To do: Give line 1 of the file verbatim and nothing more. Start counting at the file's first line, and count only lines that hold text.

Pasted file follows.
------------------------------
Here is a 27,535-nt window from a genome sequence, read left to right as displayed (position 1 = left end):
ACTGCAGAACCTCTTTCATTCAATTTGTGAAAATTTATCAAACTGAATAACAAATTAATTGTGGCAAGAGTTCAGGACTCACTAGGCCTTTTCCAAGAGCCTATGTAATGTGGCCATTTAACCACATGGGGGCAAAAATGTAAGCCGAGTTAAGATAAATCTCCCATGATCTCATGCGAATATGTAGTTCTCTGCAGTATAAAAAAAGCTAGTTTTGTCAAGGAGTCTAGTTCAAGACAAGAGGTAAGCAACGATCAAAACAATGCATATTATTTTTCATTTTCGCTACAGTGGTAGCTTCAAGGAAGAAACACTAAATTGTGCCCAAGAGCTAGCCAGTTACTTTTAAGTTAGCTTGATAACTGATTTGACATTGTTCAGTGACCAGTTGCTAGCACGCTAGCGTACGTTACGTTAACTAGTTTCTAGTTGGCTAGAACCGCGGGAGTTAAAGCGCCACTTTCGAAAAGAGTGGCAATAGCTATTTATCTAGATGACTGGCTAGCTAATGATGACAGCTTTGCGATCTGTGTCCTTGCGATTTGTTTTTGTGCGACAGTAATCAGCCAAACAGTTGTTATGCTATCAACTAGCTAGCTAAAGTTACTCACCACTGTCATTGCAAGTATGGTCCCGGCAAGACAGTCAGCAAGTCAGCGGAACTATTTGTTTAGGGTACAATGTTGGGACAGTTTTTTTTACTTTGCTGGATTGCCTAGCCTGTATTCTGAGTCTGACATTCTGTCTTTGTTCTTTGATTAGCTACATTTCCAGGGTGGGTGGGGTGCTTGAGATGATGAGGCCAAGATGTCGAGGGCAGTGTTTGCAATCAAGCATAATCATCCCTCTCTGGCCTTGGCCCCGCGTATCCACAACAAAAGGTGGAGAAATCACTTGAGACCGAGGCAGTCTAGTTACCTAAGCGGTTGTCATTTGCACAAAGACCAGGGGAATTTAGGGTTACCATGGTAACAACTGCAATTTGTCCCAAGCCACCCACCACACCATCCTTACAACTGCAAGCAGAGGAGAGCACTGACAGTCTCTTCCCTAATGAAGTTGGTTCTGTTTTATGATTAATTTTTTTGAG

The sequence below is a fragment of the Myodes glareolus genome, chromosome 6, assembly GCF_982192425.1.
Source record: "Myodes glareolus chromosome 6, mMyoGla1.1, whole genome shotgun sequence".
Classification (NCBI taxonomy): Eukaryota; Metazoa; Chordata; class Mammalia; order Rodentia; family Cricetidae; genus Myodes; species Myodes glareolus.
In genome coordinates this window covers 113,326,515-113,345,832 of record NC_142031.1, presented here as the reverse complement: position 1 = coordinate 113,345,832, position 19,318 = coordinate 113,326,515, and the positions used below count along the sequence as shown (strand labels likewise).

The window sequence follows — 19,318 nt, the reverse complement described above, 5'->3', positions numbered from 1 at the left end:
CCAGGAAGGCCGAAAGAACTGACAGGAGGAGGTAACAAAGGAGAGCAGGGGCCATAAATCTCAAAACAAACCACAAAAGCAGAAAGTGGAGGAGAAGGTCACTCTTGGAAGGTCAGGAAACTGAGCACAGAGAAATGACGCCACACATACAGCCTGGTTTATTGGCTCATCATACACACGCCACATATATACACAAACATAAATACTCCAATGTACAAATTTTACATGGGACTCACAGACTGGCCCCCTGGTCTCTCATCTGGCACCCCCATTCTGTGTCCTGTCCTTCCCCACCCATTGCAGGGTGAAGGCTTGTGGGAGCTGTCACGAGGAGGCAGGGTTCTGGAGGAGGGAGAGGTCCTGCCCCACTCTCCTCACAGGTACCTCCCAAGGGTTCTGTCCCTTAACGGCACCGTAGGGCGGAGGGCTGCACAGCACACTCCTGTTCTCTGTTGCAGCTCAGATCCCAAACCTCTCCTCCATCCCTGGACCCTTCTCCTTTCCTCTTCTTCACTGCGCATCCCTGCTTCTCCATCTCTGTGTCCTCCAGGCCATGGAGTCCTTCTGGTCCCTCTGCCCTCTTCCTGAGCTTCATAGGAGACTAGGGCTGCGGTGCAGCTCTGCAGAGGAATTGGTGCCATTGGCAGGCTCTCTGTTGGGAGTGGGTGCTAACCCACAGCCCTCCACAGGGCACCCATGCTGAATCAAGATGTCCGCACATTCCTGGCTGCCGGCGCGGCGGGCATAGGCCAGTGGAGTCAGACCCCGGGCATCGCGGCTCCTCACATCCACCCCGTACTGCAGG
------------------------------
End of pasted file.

Here is a 27,535-nt window from a genome sequence, read left to right as displayed (position 1 = left end):